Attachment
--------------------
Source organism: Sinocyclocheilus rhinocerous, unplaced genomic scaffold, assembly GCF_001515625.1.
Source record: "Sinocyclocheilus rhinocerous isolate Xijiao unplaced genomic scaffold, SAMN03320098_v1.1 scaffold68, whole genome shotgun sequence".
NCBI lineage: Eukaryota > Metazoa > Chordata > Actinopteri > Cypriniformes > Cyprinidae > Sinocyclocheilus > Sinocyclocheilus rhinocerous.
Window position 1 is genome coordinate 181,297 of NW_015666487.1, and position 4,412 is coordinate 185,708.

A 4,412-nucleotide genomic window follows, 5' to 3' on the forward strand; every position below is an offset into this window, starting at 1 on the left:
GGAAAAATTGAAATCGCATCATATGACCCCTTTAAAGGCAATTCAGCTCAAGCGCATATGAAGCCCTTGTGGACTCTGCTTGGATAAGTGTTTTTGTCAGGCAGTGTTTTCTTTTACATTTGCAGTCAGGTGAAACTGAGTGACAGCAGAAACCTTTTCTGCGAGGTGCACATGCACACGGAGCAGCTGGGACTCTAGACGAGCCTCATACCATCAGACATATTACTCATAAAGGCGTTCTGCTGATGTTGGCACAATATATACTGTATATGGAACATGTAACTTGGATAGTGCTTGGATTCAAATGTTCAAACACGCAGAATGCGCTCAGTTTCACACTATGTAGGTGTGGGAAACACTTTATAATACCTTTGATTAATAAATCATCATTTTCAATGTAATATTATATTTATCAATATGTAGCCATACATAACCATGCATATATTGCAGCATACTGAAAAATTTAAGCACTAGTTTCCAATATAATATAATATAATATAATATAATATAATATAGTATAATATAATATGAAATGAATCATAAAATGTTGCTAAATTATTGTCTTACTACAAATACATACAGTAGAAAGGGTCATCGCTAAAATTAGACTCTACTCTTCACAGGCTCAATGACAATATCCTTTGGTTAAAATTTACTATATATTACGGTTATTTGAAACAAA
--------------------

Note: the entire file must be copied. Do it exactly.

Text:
Source organism: Sinocyclocheilus rhinocerous, unplaced genomic scaffold, assembly GCF_001515625.1.
Source record: "Sinocyclocheilus rhinocerous isolate Xijiao unplaced genomic scaffold, SAMN03320098_v1.1 scaffold68, whole genome shotgun sequence".
NCBI lineage: Eukaryota > Metazoa > Chordata > Actinopteri > Cypriniformes > Cyprinidae > Sinocyclocheilus > Sinocyclocheilus rhinocerous.
Window position 1 is genome coordinate 181,297 of NW_015666487.1, and position 4,412 is coordinate 185,708.

A 4,412-nucleotide genomic window follows, 5' to 3' on the forward strand; every position below is an offset into this window, starting at 1 on the left:
GGAAAAATTGAAATCGCATCATATGACCCCTTTAAAGGCAATTCAGCTCAAGCGCATATGAAGCCCTTGTGGACTCTGCTTGGATAAGTGTTTTTGTCAGGCAGTGTTTTCTTTTACATTTGCAGTCAGGTGAAACTGAGTGACAGCAGAAACCTTTTCTGCGAGGTGCACATGCACACGGAGCAGCTGGGACTCTAGACGAGCCTCATACCATCAGACATATTACTCATAAAGGCGTTCTGCTGATGTTGGCACAATATATACTGTATATGGAACATGTAACTTGGATAGTGCTTGGATTCAAATGTTCAAACACGCAGAATGCGCTCAGTTTCACACTATGTAGGTGTGGGAAACACTTTATAATACCTTTGATTAATAAATCATCATTTTCAATGTAATATTATATTTATCAATATGTAGCCATACATAACCATGCATATATTGCAGCATACTGAAAAATTTAAGCACTAGTTTCCAATATAATATAATATAATATAATATAATATAATATAGTATAATATAATATGAAATGAATCATAAAATGTTGCTAAATTATTGTCTTACTACAAATACATACAGTAGAAAGGGTCATCGCTAAAATTAGACTCTACTCTTCACAGGCTCAATGACAATATCCTTTGGTTAAAATTTACTATATATTACGGTTATTTGAAACAAA